Without knowing the reason(s) behind your decision to "surrender" your license (surrendering can be considered a permanent action by some boards of nursing as opposed to placing your license on inactive status) it's difficult to determine how much difficulty (i.e. "hoops" you'l have to jump through) in order to reinstate your license. If the reason for surrendering was due to something that potentially violates the Nurse Practice Act (NPA), you could be required to sign a consent agreement with specifications required for obtaining a full and hopefully unencumbered license. The practice of nursing, medicine, pharmacy, law, etc. are all determined by specific rules and regulations. Actions against licensure are determined by the laws of the state where the NPA is in force. Every state legislates their own NPA which means some things which are permitted for nurses in one state may not be permitted in another. An administrative law attorney with EXPERIENCE before the Texas BON is the expert in interpreting, counseling, and advising you on the subtleties of the Texas NPA. When your future abilities to practice nursing are at stake, I would seek the counsel of an experienced administrative law attorney. You can find the names of license defense attorneys in Texas by going to the American Association of Nurse Attorneys referral page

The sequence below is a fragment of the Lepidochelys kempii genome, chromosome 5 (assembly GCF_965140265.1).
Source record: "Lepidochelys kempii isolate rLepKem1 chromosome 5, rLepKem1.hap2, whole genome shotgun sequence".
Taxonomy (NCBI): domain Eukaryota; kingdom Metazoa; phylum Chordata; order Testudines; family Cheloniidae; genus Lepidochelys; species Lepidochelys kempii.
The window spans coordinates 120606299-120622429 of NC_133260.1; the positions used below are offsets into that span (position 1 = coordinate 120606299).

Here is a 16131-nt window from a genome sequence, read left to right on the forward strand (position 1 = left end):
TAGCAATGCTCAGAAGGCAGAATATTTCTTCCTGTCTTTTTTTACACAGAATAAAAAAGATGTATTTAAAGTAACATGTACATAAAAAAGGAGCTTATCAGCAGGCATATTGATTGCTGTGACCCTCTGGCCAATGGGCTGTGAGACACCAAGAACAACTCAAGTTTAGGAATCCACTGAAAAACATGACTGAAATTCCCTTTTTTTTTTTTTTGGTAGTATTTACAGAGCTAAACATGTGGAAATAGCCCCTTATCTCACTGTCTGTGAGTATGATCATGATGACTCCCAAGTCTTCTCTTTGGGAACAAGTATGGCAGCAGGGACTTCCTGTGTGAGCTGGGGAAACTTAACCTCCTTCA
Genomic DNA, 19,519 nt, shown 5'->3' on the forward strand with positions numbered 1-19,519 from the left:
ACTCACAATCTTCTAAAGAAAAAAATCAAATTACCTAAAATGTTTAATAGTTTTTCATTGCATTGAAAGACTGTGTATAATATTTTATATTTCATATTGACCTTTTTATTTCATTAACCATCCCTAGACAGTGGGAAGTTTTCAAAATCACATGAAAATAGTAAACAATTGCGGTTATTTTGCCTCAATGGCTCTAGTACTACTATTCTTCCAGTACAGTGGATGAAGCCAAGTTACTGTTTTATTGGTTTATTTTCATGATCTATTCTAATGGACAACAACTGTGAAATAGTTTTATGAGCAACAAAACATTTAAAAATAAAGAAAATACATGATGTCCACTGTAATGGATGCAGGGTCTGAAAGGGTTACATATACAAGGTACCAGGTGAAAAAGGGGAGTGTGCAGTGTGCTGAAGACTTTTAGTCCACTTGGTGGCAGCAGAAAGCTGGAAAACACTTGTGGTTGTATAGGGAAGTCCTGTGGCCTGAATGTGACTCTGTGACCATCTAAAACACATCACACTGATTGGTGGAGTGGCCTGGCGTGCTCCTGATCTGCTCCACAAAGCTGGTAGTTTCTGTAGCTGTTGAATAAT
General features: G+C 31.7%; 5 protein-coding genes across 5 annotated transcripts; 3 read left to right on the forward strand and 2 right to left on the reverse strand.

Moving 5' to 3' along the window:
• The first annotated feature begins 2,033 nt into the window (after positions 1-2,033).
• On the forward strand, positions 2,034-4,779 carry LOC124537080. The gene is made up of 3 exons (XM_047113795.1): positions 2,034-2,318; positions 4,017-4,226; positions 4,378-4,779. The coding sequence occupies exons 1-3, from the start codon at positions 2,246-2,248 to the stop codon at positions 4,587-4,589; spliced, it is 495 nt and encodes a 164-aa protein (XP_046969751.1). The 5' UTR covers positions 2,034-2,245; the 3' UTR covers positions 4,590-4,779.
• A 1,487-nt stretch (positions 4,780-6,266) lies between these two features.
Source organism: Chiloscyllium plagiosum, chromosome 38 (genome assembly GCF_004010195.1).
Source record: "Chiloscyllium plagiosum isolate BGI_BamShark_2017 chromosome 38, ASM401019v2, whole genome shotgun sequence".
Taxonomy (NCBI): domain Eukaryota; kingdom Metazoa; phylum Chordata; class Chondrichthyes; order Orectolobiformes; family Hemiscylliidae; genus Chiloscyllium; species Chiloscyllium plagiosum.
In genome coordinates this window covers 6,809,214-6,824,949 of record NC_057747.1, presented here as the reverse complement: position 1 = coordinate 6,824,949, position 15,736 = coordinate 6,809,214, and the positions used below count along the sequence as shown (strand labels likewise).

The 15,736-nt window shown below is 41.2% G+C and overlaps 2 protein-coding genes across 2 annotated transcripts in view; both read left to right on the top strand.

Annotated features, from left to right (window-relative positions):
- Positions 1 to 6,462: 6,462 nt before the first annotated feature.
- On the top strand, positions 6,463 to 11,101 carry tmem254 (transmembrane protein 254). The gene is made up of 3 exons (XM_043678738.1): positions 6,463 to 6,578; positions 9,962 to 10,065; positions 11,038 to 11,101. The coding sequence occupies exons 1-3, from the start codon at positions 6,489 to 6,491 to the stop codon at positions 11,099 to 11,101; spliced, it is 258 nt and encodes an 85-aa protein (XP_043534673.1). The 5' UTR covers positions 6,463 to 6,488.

. Just type in "TX" in the state code box to get all the TAANA members listed. You do not have to live in the same city as the attorney to get effective representation. I work with a license defense attorney representing nurses in three states. 80 - 90% of the work necessary for effective representation can be done by mail, email, phone, Skype, and online meetings (like go to meeting).
One of the most important things to remember when working with an attorney is to be completely honest with them about your situation. Trying to keep some information "private" because of embarrassment, shame, whatever, makes it difficult (if not impossible) to obtain effective representation. Their job is to defend you to the best of their ability within the boundaries of the law, protecting your rights under the law. They can't do that if they don't have all your information.
When you weigh the cost of retaining an attorney with the potential income over your career, it doesn't seem quite as costly. There are those who will (and have) disagreed with me about retaining an attorney, but I have seen far too many nurses end up with permanent restrictions on their license which most likely wouldn't have been there had they retained a defense attorney before the "defecation hit the ventilation", not after.
Good luck! Let us know how things proceed.